Eurostat has just released the latest figures for public sector debt and interest payments. You can find all the details here. But, as usual, I have downloaded the most interesting information and put it in a Google Sheet that you can find here. And the key results are shown in the following table.
The bottom line is that EuroArea debt has now reached €12.26 trillion. If you include all 27 European Union countries, the total is €13.27 trillion. In both cases, the increases are roughly in line with inflation at around 3.8%. But, intriguingly, the percentage change varies a lot between countries. Debt levels for Czechia and Estonia both increased by over 20% and Romanian debt levels increased by 15.4%. We could perhaps congratulate Ireland and Cyprus and Sweden, who all actually managed to get their levels down. However, in the case of Sweden, it turns out that this is essentially due to changes in the Euro exchange rate - the debt levels measured in national currency units actually increased.
But the even more worrying information concerns the cost of paying interest on government debt. Eurozone interest payments have increased by over 25% to a whopping €226 billion. And the increase reaches 28% if we include all 27 countries in the European Union. For my own country, France, interest costs increased by 43.8% to reach nearly €50 billion. For Italy, the total was over €83 billion.
As I have argued for over 10 years, these payments make no sense. Our governments borrow money from the financial markets. For example, yesterday, the Agence France Tresor announced that they would be issuing an additional €6.488 billion in government bonds. Those bonds are purchased by the following primary dealers (the SVTs), who are the only entities able to purchase them.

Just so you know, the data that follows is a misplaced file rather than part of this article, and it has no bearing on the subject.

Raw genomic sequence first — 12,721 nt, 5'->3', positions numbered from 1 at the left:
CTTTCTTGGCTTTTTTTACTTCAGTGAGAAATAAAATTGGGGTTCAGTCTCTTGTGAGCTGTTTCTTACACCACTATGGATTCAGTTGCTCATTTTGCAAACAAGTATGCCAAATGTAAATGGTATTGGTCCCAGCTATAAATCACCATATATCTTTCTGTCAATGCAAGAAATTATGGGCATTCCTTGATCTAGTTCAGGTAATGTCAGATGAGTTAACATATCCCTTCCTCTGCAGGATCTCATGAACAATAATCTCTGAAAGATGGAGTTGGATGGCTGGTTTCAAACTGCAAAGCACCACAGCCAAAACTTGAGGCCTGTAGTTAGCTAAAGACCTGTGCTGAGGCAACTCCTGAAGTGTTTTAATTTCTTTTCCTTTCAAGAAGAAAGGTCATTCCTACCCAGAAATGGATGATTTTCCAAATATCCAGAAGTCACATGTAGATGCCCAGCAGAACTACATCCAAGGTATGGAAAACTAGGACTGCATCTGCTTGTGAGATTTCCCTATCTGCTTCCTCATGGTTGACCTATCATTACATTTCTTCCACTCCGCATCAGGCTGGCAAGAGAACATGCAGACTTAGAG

- BANK OF AMERICA SECURITIES (BofA Securities Europe SA),
- BARCLAYS (Barclays Europe Plc),
- BNP PARIBAS (BNP Paribas SA),
- CITI (Citigroup Global Markets Europe AG),
- COMMERZBANK (Commerzbank AG),
- CRÉDIT AGRICOLE - CIB (Crédit agricole - CIB SA),
- DEUTSCHE BANK (Deutsche Bank AG),
- GOLDMAN SACHS (Goldman Sachs Bank Europe SE),
- HSBC (HSBC Continental Europe SA),
- JP MORGAN (J.P. Morgan SE),
- MORGAN STANLEY (Morgan Stanley Europe SE),
- NATIXIS (Natixis SA),
- NATWEST MARKETS (Natwest Markets NV),
- NOMURA (Nomura Financial Products Europe GmbH),
- SOCIÉTÉ GÉNÉRALE (Société générale SA).
And where do those banks get the money to buy the bonds? Well, they would like us to believe that they simply act as intermediaries for investors - people like you and me who have money to invest and think that government bonds are a safe bet.
But, in reality, those banks can simply create the "money" used to buy government bonds out of thin air. It's how money is created. And, since they can then sit back and "earn" the interest payments on the government debt and those interest rates are increasing rapidly, things are looking very good for the banks in the coming years.
Sure, the relatively low interest rates in recent years meant that the amount that Eurozone taxpayers were paying to the financial markets every year had dropped from nearly €300 billion a year in 2012 to a mere €172 billion in 2021. But the 25% increase last year makes it look like the banks will be able to cash in on their generosity with money creation over the last few years. Anyone like to predict what the figures will be for 2023?
If you look at the total amount of interest paid by taxpayers in the Eurozone since the Eurostat figures started in 1995, the amount is a staggering €7.197 trillion. That's around €20 000 for every man, woman and child in the Eurozone (there are 343 million of us). Personally, I think that money could have put to better use.